Take the 2-minute tour ×
Stack Overflow is a question and answer site for professional and enthusiast programmers. It's 100% free, no registration required.

Note that the following are examples of the rare cases where dotNet reflector does not disassemble correctly. In the vast majority of cases it works perfectly, and I am not suggesting this is necessarily a bug in reflector. It may be a result of protection or obfuscation or unmanaged code on the assemblies in question.

I try to disassemble System.Web.UI.WebControls.XmlHierarchicalEnumerable in dotnet reflector. The generics seems all screwed up, eg:

// Nested Types
[CompilerGenerated]
private sealed class GetEnumerator>d__0 : IEnumerator<object>, 
    IEnumerator, IDisposable
{
    // Fields
    private int <>1__state;
    private object <>2__current;
    public XmlHierarchicalEnumerable <>4__this;
    public IEnumerator <>7__wrap2;
    public IDisposable <>7__wrap3;
    public XmlNode <node>5__1;

In other assemblies I sometimes get little squares (I know these usually stand for 'unknown symbol') in place of class names, eg:

    dictionary1.Add("autopostbackonselect", 0x34);
    ᜀ.ᜌ = dictionary1;
}

if (ᜀ.ᜌ.TryGetValue(key, out num))
{
    switch (num)

What gives ? Anyone know ?

share|improve this question

4 Answers 4

up vote 4 down vote accepted

In the first example, this is completely expected. These classes are used for the implementation of IEnumerable<T> when using the yield return statements. It generates classes which store the state and get the new values when MoveNext is called on the IEnumerator<T> instance output by the IEnumerable<T>.GetEnumerator implementation (you will note they are one in the same).

It should be noted that what you are seeing is completely legal naming syntax from a CLR perspective. From a C# perspective though, it is not legal. However, since these classes are internal and you will never need access to them directly (only through interface implmentations), there is no need for them to be legal C# names.

As for the second, I haven't seen that behavior, it's possible that the assembly is obfuscated, but I've not seen that in .NET in any version. If you clarify the assemblies (.NET framework or not) in which version of the .NET framework you are looking at, as well as what version of reflector you are using, it would help.

share|improve this answer
    
I believe I remember reading that there are some non-printable ASCII characters that are legal CLR identifiers that can be used for compiler-generated code –  jeffora Feb 16 '10 at 6:47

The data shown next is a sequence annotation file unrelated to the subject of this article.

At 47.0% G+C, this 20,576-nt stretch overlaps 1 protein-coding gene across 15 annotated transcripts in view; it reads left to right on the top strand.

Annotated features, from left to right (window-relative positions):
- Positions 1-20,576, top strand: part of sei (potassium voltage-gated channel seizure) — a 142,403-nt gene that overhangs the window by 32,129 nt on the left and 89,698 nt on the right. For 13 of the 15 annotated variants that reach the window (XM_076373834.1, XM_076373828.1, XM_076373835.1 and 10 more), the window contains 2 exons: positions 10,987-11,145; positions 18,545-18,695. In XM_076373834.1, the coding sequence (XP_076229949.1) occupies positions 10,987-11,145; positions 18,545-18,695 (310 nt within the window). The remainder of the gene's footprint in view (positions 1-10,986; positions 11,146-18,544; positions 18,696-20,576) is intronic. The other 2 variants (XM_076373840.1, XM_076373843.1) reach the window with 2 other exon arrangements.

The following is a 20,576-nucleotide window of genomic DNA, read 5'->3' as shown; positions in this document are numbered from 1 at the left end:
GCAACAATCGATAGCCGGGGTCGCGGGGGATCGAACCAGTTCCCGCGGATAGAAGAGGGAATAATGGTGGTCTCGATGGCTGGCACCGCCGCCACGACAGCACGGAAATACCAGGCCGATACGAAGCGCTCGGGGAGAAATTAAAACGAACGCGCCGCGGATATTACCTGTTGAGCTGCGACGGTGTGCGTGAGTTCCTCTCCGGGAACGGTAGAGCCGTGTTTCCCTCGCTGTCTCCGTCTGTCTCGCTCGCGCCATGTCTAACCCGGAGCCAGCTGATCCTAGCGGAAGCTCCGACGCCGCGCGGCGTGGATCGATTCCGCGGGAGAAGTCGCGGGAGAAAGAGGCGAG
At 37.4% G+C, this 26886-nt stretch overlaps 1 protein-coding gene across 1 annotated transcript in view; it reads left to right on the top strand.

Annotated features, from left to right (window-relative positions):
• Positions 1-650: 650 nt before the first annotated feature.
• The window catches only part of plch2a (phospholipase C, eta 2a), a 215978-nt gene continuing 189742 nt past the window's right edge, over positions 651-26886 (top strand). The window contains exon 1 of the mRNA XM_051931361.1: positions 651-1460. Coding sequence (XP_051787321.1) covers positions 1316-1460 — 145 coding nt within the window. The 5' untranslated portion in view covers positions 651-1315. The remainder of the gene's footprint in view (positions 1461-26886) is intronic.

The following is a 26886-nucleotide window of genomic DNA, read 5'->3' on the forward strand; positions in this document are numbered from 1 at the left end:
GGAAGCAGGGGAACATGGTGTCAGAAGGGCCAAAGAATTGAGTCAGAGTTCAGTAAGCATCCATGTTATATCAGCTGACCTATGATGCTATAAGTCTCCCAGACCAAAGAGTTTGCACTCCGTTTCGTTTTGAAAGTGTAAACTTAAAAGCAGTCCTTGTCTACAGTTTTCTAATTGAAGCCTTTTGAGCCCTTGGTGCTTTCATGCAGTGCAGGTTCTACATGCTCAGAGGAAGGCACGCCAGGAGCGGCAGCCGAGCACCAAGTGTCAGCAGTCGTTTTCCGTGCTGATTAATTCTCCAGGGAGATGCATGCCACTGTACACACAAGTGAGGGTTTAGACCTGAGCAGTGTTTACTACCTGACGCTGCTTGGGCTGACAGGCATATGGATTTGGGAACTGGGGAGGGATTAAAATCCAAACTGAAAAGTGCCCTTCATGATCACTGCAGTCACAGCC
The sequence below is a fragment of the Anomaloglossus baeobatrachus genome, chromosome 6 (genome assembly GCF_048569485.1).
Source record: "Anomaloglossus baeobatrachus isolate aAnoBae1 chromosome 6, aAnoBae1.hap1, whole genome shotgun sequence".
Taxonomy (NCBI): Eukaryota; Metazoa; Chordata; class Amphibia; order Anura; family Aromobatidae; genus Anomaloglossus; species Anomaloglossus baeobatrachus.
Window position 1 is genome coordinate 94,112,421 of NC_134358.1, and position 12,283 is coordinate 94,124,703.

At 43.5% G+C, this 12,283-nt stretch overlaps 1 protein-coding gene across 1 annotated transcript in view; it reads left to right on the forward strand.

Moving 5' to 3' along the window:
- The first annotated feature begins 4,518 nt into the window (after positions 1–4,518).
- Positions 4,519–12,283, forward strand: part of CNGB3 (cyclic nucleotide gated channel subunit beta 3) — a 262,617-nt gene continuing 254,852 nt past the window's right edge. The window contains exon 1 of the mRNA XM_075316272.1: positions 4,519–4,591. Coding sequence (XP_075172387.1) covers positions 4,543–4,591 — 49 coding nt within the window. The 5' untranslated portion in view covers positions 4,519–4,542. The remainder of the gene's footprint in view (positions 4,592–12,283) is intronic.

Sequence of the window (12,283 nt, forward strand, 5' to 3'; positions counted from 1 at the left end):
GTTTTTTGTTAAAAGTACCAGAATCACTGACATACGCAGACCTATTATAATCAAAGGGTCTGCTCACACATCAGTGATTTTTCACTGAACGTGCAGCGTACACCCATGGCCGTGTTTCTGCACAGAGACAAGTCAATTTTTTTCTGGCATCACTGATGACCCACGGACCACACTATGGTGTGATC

casperOne: thanks for that clarification. The code didn't even look internally consistent to me (eg 'GetEnumerator>d__0'), but I'm not at all up with CLR rules so that explains it nicely. As you might expect, I'm just decompiling .NET 2.0 so that I can work around some of the more heinous bugs. I got sick of dong it piecemeal, so using FileDisassembler I just pulled the entire System.Web assembly. It almost compiles - there are just two or three classes like this one preventing it. The second sample was a brand of commercial UI AJAX controls (not Telerik but like them). –  Ben McIntyre Feb 23 '10 at 12:16
    
Reflector ver 5.1.6.0 .Net Framework 2.0.50727.3603 –  Ben McIntyre Feb 23 '10 at 12:19

I have seen this before when looking at assemblies that have been Obfuscated. Quite often during this process variable names are unreadable to the human eye, thus resulting in a unknown character.

share|improve this answer

This assembly might have been Obfuscated, you can check these links http://cooprotector.com/ http://intelliside.com/

share|improve this answer

There's quite a few things being autogenetated by the compiler. Auto properties, anonymous types/methods and emumerators based on enumerator blocks. They All need a name and that should be one that does not clash with something names by the developer. Since <>_ is a perfectly legal name in CLR terms but not in C# prefixing anything autogenetated and named with <>_ ensures that the compiler wont accidentally choose a name already used by the developer.

share|improve this answer
    
Thanks, I will have to check out CLR formatting rules. –  Ben McIntyre Feb 23 '10 at 12:21

Your Answer

 
discard

By posting your answer, you agree to the privacy policy and terms of service.

Not the answer you're looking for? Browse other questions tagged or ask your own question.